Is brick-and-mortar retail dead? I’m not so sure. My research points to a different paradigm for retail sales. I believe you will see more coordination and integration between traditional brick-and-mortar retail outlets and the large online sellers. Instead of competing for market share, the smart retailers from both sides of the digital divide will combine forces, growing the whole retail pie. The acquisition out of bankruptcy of J.C. Penney by two premium shopping mall operators will be a catalyst.
According to a September 9 CNBC article, Simon Property Group (SPG) and Brookfield Property Partners (BPY) have offered a deal in bankruptcy court totaling $1.75 billion to acquire the business operations and owned real estate of J.C. Penney. The two companies will each contribute $500 million of equity, with the balance coming from new and assumed debt. About $5 billion of Penney debt and any common stock equity will be wiped out if the court accepts the offer.
Currently, J.C. Penney operates 650 stores with 70,000 employees. The company-owned Penney real estate is valued at $1.4 billion with the stores open, and $700 million with the stores shut down. If the Simon and Brookfield offer is accepted, the two pick up some valuable assets at a great price.
Even though the two mall operators will pick up assets at great prices, the real money will be made when they determine and start a plan to integrate the Penney assets into the new world of blended in-store and online shopping.
Last month, the Wall Street Journal revealed a big clue about the future of retailing. The article reported that Simon Property Group was in talks with Amazon.com (AMZN). The two companies discussed (and continue to work on, I suspect) the potential to turn some of Simon’s anchor department stores into Amazon distribution hubs.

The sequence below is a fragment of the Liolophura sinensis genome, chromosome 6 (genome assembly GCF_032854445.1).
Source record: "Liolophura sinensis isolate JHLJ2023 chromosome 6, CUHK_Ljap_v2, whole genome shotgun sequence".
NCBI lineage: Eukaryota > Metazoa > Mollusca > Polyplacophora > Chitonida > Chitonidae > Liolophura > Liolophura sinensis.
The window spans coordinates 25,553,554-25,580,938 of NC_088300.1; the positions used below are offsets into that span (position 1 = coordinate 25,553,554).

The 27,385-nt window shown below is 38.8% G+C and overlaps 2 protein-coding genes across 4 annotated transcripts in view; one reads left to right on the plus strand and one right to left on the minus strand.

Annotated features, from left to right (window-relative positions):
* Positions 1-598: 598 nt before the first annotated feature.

Both the Brookfield and Simon management teams have outstanding long-term track records of building shareholder values. These recent moves show how the two companies are at the forefront of the changes in retail selling.
Simon Property Group (SPG) is a large-cap real estate investment trust (REIT) with over 200 malls, premium outlets, international shopping centers, and lifestyle centers.
With the retail shutdown in the early days of the pandemic, Simon reduced its dividend to pay $6.00 per share in 2010. So far, $3.40 in dividends has been paid.
The recent $1.30 per share dividend rate should increase significantly as we go into 2021.
Brookfield Property Partners (BPY) is a diversified global real estate company that owns, operates, and develops one of the largest portfolios of office, retail, multifamily, industrial, hospitality, triple net lease, self-storage, student housing, and manufactured housing assets.
The company has sustained its dividend through the pandemic and currently yields over 11%.
As a publicly-traded partnership, Brookfield sends out a Schedule K-1 at tax time.
For my Dividend Hunter subscribers, I have recommended two 1099 reporting stocks that provide the same investment potential as Brookfield.
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AMZN shares were trading at $3,123.65 per share on Tuesday afternoon, up $163.18 (+5.51%). Year-to-date, AMZN has gained 69.04%, versus a 3.75% rise in the benchmark S&P 500 index during the same period.
About the Author: Tim Plaehn
Tim is the lead income and dividend investing analyst at Investors Alley. He is the editor for The Dividend Hunter, a popular investment research advisory focusing on high-yield dividend stocks for investors who want a steady and growing income. Prior to joining Investors Alley Tim was a stock broker, financial planner, and F-16 fighter pilot and instructor in the U.S. Air Force. More...
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